The Early History of Charles James Fox

By George Trevelyan Otto | Go to book overview
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CHAPTER V. 1768-1769.

Fox's Maiden Speech. -- Wilkes. -- His Early Life. -- The North Briton and the "Essay on Woman." -- Persecution of Wilkes. -- His Exile. -- Churchill. -- Return of Wilkes, and his Election for Middlesex. -- Disturbances in London. -- Fatal Affray between the Troops and the People. -- Determination of the Court to crush Wilkes. -- Conflict between the House of Commons and the Middlesex Electors. -- Enthusiasm in the City on Behalf of Wilkes. -- Dingley. -- Riot at Brentford. -- Weakness of the Civil Arm. -- Colonel Luttrell. -- His Cause espoused by the Foxes. -- Great Debates in Parliament. -- Rhetorical Successes of Charles Fox. -- The King and Wilkes. -- Burke on the Middlesex Election -- Proceedings during the Recess. -- Recovery of Lord Chatham. -- His Reconciliation with the Grenvilles and the Whigs.

WHEN Fox first spoke, and on what subject, is, and will ever remain, a doubtful matter. His eldest brother, Stephen, had entered Parliament at the same time as himself, and was quite as eager to be conspicuous, until experience taught him that public life is an element in which one of a family may flounder while another swims.1 Various paragraphs of five

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1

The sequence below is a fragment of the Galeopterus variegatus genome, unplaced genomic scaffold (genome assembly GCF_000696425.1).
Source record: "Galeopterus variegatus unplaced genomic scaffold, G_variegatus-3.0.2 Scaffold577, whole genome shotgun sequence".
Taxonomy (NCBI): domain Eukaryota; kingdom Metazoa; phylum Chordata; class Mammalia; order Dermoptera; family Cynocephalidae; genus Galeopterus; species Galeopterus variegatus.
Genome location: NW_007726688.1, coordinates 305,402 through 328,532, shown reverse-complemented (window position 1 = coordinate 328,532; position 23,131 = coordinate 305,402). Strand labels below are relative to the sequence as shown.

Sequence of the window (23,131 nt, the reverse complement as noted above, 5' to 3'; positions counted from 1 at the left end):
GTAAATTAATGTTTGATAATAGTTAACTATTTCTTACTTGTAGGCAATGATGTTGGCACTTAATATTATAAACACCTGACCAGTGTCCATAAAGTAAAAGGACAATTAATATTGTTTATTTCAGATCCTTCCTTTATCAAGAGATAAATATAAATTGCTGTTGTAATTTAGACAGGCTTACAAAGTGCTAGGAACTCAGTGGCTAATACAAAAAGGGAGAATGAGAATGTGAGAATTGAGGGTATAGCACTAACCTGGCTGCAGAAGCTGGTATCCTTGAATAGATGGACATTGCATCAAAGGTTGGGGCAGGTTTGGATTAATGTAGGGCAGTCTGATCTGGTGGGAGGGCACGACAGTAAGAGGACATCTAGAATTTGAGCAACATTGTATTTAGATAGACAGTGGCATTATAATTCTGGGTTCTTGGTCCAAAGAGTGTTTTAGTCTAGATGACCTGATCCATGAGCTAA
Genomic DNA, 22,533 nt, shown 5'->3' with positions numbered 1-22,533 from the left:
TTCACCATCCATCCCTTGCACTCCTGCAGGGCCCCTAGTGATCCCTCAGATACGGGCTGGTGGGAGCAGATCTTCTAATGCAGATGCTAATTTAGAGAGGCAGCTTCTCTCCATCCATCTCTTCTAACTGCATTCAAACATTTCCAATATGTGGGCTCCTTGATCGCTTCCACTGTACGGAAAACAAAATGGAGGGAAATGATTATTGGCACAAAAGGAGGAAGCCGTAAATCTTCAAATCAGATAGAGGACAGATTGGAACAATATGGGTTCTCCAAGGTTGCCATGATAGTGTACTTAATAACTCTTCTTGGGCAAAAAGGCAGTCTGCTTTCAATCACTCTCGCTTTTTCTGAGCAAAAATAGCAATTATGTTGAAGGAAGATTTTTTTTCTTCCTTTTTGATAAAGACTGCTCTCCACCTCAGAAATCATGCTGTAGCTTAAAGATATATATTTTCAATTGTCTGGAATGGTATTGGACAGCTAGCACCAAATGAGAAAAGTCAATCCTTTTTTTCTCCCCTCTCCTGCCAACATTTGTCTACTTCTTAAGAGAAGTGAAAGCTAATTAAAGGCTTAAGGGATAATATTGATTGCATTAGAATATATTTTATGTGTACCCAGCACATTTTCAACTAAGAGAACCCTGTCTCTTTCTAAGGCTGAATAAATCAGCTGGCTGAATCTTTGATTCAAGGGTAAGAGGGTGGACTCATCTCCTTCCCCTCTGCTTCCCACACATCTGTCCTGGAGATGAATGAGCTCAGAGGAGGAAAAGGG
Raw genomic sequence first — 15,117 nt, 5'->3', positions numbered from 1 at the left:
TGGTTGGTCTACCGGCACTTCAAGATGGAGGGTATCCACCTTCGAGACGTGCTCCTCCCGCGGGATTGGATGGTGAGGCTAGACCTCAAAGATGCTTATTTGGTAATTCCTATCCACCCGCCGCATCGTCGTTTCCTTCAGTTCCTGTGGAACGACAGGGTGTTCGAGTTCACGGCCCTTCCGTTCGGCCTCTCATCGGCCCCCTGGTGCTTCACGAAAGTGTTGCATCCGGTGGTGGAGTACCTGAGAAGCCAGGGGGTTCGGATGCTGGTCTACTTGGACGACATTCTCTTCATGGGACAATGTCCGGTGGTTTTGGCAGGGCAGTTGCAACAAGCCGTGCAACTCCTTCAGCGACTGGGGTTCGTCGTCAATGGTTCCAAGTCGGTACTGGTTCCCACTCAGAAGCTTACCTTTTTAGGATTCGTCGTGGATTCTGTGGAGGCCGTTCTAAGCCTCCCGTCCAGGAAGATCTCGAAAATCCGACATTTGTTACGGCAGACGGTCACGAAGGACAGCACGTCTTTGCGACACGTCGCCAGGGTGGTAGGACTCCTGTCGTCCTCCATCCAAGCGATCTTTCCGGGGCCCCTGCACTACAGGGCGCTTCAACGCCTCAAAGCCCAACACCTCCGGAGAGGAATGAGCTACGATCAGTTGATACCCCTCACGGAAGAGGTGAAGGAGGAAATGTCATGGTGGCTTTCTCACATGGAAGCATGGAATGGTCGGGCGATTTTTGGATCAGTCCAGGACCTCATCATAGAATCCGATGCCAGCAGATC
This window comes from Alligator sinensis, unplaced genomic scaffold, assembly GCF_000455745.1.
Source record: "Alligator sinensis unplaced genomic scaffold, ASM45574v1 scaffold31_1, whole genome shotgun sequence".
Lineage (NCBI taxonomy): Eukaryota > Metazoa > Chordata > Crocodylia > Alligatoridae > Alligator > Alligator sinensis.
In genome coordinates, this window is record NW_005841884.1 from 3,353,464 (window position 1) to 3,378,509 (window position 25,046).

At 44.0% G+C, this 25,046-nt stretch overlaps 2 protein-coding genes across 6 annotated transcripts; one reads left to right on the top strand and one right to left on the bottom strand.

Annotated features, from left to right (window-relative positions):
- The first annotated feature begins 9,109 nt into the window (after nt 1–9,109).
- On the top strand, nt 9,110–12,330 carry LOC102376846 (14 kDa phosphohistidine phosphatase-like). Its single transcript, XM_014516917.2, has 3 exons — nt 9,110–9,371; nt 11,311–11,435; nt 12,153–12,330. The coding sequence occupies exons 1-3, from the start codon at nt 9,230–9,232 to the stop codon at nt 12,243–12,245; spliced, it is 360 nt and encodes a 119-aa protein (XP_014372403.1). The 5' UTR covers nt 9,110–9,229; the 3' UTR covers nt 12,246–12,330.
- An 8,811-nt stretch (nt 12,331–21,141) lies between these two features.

The verdict of a clever young man before he is of an age to be cynical or jealous may safely be taken about those of his coevals with whom he lives on terms of intimacy; and two sentences from a letter of Lord Carlisle's are perhaps as much notice as the second Lord Holland can claim from a posterity which has so much else to read about. The letter refers to a fire which had destroyed Winterslow House, near Salisbury, where Stephen Fox lived after his marriage. "There is something," wrote Lord Carlisle, "so laughable in Stephen's character and conduct that, though he were broke upon the wheel, or torn between four wild horses, like Damien, the persons who live the most with him would never be grave or serious upon any calamity happening to him. If Lady Mary was much alarmed, or if the birds were really burned to death, I should be very sorry. As this is the first misfortune that ever happened to Stephen which he did not bring upon himself, all compassionate thoughts and intentions may be turned from Charles to him." Charles was just

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